Very few motor vehicles were ever manufactured in Tulsa, Oklahoma. This fully restored light pickup is believed to be the only remaining Oilfield Runabout in existence. It was assembled using components from other trucks, with the rear rack designed to carry oilfield drill bits. Only 4 or 5 vehicles of this type are known to have been made. Jim Leake and his father James found this runabout in ravine on an Okmulgee County farm in the 1970s. They restored it and sold it to Mac McClumpy for $19,000 in the 1980s for display in McGlumphy’s Tulsa car museum. The collection wass old at the 2004 Leake Collector Car Auction. Arvest Bank Tulsa President Don Walker assembled donors who bought the Runabout for $37, 800 and transferred title to the Tulsa Historical Society.The Society thanks the donors for their generosity in preserving and protecting Tulsa’s history and heritage.
The Greater Tulsa Automobile & Truck Show
Florence L.J. “Bisser” Barnett
The Walton Fmily
Nestled in the south Similkameen Valley, somewhere near Cawston, B.C. we came across a cache of Dodges and their Canadian cousins: Fargo. Export Dodge trucks were sold as Fargo; in Canada, these were very similar to the U.S. models. Overseas, at various times, the Fargo name adorned some very different vehicles, including some that weren’t Mopars at all (like Turkish Fargo).
Dodge trucks were common in Canada, too, being sold there in addition to Fargos as well as coming across the border in southern B.C. This one is the 1939-47 style – it’s a pre-war model, judging from the design of the center chrome part of the grille, which was wider at the bottom in post-war models.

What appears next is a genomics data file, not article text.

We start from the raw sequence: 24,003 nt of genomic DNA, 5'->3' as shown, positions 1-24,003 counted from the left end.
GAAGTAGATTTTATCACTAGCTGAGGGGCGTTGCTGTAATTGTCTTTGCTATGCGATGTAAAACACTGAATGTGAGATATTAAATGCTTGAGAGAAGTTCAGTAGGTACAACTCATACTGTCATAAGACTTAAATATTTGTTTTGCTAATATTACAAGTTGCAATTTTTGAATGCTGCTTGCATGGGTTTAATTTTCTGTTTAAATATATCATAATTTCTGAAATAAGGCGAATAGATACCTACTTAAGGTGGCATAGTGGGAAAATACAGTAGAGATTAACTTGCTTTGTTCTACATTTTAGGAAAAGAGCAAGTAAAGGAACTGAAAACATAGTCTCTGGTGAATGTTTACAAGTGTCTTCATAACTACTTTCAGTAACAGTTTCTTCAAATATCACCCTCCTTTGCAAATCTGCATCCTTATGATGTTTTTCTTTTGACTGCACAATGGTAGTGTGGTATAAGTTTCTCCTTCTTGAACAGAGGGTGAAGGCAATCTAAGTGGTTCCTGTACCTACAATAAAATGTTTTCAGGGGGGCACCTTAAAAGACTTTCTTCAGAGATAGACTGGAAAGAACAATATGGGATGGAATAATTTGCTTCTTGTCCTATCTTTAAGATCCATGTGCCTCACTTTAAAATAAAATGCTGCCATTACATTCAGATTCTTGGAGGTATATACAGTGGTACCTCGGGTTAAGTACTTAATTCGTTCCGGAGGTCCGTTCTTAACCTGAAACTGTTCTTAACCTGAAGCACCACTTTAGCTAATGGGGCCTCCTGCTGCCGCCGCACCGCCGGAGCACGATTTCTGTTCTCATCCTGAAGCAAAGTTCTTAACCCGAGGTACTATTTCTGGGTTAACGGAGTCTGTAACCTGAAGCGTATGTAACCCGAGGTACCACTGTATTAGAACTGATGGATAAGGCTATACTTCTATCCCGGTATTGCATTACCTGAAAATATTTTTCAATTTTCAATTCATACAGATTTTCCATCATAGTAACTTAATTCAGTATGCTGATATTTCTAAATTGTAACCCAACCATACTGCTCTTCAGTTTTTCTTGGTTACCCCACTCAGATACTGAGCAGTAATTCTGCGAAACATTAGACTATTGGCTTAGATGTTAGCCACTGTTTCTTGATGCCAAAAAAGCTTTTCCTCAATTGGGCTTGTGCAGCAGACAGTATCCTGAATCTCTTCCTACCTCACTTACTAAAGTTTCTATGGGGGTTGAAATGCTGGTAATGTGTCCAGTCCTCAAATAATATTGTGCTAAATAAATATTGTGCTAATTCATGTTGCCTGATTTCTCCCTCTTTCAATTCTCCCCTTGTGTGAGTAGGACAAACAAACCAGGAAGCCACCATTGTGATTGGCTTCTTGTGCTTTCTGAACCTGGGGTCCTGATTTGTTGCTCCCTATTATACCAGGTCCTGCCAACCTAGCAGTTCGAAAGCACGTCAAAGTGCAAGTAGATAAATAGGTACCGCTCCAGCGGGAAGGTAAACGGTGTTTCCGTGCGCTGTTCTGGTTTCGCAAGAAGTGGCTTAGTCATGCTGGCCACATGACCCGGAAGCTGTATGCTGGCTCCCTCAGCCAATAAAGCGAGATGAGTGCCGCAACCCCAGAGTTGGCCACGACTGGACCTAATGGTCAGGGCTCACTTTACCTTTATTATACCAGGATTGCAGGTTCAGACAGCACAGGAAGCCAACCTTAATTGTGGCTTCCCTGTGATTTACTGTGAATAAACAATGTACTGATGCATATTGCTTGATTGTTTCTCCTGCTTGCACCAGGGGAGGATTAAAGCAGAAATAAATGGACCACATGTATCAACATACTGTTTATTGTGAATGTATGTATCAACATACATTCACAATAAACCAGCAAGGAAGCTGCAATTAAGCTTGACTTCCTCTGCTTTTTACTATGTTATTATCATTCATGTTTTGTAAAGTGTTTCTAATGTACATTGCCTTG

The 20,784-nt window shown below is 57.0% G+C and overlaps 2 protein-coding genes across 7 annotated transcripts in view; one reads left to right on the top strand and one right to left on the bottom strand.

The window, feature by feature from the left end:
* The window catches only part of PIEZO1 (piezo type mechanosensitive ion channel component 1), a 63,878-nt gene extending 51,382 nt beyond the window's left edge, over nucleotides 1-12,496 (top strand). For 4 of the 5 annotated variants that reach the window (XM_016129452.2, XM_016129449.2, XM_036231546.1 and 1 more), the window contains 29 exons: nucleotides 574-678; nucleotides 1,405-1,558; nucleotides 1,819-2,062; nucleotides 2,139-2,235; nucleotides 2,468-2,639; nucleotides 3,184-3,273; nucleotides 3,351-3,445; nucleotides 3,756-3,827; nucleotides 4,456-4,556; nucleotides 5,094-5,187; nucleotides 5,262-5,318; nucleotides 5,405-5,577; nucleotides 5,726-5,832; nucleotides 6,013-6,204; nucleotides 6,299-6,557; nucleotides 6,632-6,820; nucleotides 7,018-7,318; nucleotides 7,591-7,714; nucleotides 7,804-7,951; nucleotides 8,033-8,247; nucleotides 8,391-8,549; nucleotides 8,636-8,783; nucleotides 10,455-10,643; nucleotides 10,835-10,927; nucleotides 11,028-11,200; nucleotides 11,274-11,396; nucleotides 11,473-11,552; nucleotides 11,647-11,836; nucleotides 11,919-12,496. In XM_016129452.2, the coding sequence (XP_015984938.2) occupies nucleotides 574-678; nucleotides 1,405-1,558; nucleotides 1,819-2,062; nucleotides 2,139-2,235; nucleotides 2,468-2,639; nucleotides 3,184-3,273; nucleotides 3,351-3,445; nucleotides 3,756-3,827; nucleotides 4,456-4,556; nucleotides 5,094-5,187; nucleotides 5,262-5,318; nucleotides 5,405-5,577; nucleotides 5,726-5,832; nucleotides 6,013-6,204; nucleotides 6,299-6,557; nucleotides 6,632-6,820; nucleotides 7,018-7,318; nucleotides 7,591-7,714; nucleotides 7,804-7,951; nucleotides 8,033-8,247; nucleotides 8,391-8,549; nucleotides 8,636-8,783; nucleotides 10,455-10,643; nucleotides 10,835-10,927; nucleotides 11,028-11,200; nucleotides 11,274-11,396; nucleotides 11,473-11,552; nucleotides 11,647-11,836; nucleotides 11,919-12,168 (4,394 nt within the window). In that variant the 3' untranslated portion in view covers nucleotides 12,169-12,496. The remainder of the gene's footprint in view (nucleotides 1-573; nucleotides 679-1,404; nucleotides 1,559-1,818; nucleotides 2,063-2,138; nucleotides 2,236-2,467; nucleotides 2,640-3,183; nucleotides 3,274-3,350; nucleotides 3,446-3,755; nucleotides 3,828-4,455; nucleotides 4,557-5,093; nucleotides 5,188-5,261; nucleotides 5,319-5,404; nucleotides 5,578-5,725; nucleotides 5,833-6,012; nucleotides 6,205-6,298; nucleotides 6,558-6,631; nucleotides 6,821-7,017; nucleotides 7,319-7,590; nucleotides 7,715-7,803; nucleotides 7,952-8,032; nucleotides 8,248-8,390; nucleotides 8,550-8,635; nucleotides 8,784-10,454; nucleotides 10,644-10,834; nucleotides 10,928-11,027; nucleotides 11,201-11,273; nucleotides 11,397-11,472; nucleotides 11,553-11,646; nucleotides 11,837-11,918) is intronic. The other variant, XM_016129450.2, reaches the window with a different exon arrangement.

The Dodge Power-Wagon was derived from military 4X4′s produced by Dodge for the U.S. Army, and for export to China during the war. These guys look like earlier examples, possibly late 1940s vintage.
Further along in our journey, near Kaslo, B.C., we came across this 1955 (?) Dodge set up with a drilling rig. Back then the Dodge and Fargo trucks came in 1/2 ton to 2-3/4 ton sizes similar styling. We’re lucky enough to have a selection of these in brochure form on the Old Car Manual Project site. Note that the 6-cylinder trucks in this series used the globe emblem on the front of the hood, while the V-8 trucks shouted out with a big V-8 badge.
“Canadians will find in the Frontenac a six passenger automobile offering significant operating economies and increased handling ease without sacrifice of style, passenger comfort or convenience.”
It will be powered by a modern design, short stroke six cylinder engine producing 90 horsepower.
Gas mileage for the Frontenac will be superior to any conventional North American-type passenger cars now being produced. Latest company continent-wide road tests of pilot models have revealed an average gas mileage of 32 miles per Imperial gallon. These tests represent a combination of city and highway driving in which the driving habits of the average driver has been simulated as closely as possible. At constant highway speeds the tests showed a better than 32 miles per gallon average, while constant stop and start city driving resulted in a slightly lower average.
The Frontenac is equipped with 13-inch wheels, a 12-volt electrical system, parallel operating windshield wipers which eliminate “blind spots” in the centre of the windshield, a luggage compartment with 24.5 cubic feet of space (20 per cent more than the average for the most popular imported cars), a deep-dish safety steering wheel, standard-car size instruments and controls and seat covering resistant to scuffing, tearing, staining and dirt penetration.
(From the Alberta Automotive Retailing News, November, 1959)